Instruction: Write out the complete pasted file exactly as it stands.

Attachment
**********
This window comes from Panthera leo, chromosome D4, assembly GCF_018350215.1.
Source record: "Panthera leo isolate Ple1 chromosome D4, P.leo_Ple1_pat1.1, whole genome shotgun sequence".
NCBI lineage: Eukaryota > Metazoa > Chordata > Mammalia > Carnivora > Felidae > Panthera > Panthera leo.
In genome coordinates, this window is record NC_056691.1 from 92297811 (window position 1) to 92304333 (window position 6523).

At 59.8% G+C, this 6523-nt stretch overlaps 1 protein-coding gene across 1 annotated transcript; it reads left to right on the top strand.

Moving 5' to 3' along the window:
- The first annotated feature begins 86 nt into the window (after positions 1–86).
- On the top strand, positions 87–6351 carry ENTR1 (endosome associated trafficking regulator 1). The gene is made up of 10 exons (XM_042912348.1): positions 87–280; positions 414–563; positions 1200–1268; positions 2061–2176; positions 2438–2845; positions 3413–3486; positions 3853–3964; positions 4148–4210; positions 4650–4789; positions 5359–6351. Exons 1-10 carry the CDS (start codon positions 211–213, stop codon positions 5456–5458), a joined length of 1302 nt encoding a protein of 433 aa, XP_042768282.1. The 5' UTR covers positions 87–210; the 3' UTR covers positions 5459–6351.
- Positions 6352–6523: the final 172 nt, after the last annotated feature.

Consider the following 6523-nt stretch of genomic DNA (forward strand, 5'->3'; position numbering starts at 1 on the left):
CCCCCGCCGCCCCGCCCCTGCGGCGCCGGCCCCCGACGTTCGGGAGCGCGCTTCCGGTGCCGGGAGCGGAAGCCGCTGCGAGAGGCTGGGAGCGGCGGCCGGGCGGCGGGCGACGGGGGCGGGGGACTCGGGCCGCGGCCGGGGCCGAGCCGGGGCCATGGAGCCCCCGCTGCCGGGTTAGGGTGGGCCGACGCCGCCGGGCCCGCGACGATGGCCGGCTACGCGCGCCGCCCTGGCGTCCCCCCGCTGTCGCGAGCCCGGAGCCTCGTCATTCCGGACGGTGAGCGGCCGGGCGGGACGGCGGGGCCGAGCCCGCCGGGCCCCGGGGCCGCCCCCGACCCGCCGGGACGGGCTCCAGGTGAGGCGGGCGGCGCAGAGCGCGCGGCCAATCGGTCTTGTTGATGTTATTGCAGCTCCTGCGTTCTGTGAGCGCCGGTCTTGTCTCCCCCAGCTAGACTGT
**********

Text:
This window comes from Panthera leo, chromosome D4, assembly GCF_018350215.1.
Source record: "Panthera leo isolate Ple1 chromosome D4, P.leo_Ple1_pat1.1, whole genome shotgun sequence".
NCBI lineage: Eukaryota > Metazoa > Chordata > Mammalia > Carnivora > Felidae > Panthera > Panthera leo.
In genome coordinates, this window is record NC_056691.1 from 92297811 (window position 1) to 92304333 (window position 6523).

At 59.8% G+C, this 6523-nt stretch overlaps 1 protein-coding gene across 1 annotated transcript; it reads left to right on the top strand.

Moving 5' to 3' along the window:
- The first annotated feature begins 86 nt into the window (after positions 1–86).
- On the top strand, positions 87–6351 carry ENTR1 (endosome associated trafficking regulator 1). The gene is made up of 10 exons (XM_042912348.1): positions 87–280; positions 414–563; positions 1200–1268; positions 2061–2176; positions 2438–2845; positions 3413–3486; positions 3853–3964; positions 4148–4210; positions 4650–4789; positions 5359–6351. Exons 1-10 carry the CDS (start codon positions 211–213, stop codon positions 5456–5458), a joined length of 1302 nt encoding a protein of 433 aa, XP_042768282.1. The 5' UTR covers positions 87–210; the 3' UTR covers positions 5459–6351.
- Positions 6352–6523: the final 172 nt, after the last annotated feature.

Consider the following 6523-nt stretch of genomic DNA (forward strand, 5'->3'; position numbering starts at 1 on the left):
CCCCCGCCGCCCCGCCCCTGCGGCGCCGGCCCCCGACGTTCGGGAGCGCGCTTCCGGTGCCGGGAGCGGAAGCCGCTGCGAGAGGCTGGGAGCGGCGGCCGGGCGGCGGGCGACGGGGGCGGGGGACTCGGGCCGCGGCCGGGGCCGAGCCGGGGCCATGGAGCCCCCGCTGCCGGGTTAGGGTGGGCCGACGCCGCCGGGCCCGCGACGATGGCCGGCTACGCGCGCCGCCCTGGCGTCCCCCCGCTGTCGCGAGCCCGGAGCCTCGTCATTCCGGACGGTGAGCGGCCGGGCGGGACGGCGGGGCCGAGCCCGCCGGGCCCCGGGGCCGCCCCCGACCCGCCGGGACGGGCTCCAGGTGAGGCGGGCGGCGCAGAGCGCGCGGCCAATCGGTCTTGTTGATGTTATTGCAGCTCCTGCGTTCTGTGAGCGCCGGTCTTGTCTCCCCCAGCTAGACTGT